The European Court of Human Rights in Strasbourg has ruled that the Hungary Church law (which came into force in 2012) violates Article 11 of the European Convention on Human Rights.
A number of religious communities lost their status as registered churches when the law came into effect. The affected churches had previously been entitled to a certain level of state support for their faith-related activities.
A statement released today by the European Court of Human Rights summarizes the decision:
The Court found in particular that the Hungarian Government had not shown that there were not any other, less drastic solutions to problems relating to abuse of State subsidies by certain churches than to de-register the applicant communities. Furthermore, it was inconsistent with the State’s duty of neutrality in religious matters that religious groups had to apply to Parliament to obtain re-registration as churches and that they were treated differently from incorporated churches with regard to material benefits without any objective grounds.
The Hungarian Church law has been criticized by NGOs and foreign governments ever since being adopted by the Hungarian parliament in 2011. Hungary’s Fidesz-KDNP parliament argued the law was needed to combat fraudulent activities by certain churches.
The law was criticized for portraying certain religious communities in an unfavorable light. in many countries the state’s recognition of a denomination affects one’s social standing. Without official recognition a religious community might be perceived by the public as a suspicious sect.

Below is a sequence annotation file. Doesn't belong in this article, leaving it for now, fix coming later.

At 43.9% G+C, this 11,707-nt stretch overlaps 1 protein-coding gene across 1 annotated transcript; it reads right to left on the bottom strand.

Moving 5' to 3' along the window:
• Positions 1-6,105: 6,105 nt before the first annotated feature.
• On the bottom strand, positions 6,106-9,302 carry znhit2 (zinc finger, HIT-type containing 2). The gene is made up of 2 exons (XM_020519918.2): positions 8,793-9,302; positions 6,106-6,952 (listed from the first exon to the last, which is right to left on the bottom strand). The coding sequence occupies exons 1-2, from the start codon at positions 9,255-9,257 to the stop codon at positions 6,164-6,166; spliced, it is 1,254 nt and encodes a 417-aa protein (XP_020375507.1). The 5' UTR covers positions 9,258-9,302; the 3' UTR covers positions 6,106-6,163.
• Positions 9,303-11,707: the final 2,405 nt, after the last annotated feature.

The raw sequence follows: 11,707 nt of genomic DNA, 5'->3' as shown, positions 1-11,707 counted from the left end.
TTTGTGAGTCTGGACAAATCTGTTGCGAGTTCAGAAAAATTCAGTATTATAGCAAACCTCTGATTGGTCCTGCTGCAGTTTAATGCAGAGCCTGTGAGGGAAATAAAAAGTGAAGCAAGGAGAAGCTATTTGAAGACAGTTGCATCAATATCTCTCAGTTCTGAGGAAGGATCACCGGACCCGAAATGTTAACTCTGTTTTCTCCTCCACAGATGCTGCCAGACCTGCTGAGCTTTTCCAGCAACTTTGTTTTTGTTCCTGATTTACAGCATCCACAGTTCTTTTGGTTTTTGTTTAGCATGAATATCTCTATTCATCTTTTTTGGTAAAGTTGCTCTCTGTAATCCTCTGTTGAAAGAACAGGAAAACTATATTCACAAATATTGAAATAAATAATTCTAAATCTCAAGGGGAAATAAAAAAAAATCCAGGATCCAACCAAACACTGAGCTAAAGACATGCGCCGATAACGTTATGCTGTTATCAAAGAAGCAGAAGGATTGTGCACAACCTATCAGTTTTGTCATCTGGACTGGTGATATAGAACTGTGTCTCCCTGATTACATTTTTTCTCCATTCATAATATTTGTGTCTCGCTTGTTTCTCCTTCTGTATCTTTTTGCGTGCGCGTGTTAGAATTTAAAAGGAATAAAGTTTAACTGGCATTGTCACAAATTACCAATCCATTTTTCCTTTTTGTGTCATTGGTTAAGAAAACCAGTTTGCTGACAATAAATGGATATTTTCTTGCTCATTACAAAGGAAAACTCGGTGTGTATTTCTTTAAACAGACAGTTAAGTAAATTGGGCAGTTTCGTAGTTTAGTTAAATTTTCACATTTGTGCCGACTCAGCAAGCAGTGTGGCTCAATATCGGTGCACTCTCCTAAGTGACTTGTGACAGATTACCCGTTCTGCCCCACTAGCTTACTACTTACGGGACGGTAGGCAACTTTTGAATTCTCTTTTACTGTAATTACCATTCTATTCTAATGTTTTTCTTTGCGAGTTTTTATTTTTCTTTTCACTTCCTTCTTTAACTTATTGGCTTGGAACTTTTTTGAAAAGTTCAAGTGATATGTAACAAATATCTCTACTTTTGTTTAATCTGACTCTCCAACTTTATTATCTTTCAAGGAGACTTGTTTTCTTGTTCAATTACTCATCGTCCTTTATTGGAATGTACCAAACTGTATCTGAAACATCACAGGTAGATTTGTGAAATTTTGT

The European Court of Human Rights decision holds that the Hungarian government’s grounds for refusing to recognize and support religious organizations which had previously enjoyed state recognition unduly denied affected legitimate churches by denying them privileges, subsidies and donations otherwise accepted by recognized churches.
The court recognized the Hungarian government’s legitimate concern regarding problems arising from cases of churches abusing state subsidies without engaging in religious activities. However, the court’s decision also points out that the government had not demonstrated that the problem could not be tackled with less drastic solutions, such as judicial control or the dissolution of churches abusing privileges.
Judgment was rendered by a chamber of seven judges from Italy, Turkey, Hungary, Montenegro, Switzerland, Lithuania, and Iceland.
Szabolcs Hegyi of the Hungarian Civil Liberties Union (Tarsasag a Szabadsagjobokert, TASZ) told MTI that the Hungarian Church Law was – in Hungarian law – one of the most serious restriction of rights since the fall of communism.
Last year Hungary’s Constitutional Court ruled that churches operating legally were to have their status and legal rights restored. The government has yet to implement the court’s decision.
The European Court of Human Rights decision means the Hungarian government can be liable for damages resulting from the law. Levente Baltay of TASZ told HVG.hu that the European Court’s decision obliges Hungarian authorities to pay damages to the affected churches.
Referenced in this article:
Strasbourgi bírák: a magyar egyházjogi törvény sérti a kisegyházak jogait, MTI.hu; 8 April 2014.
Elkaszálta Strasbourg az egyházjogi törvényt, HVG.hu; 8 April 2014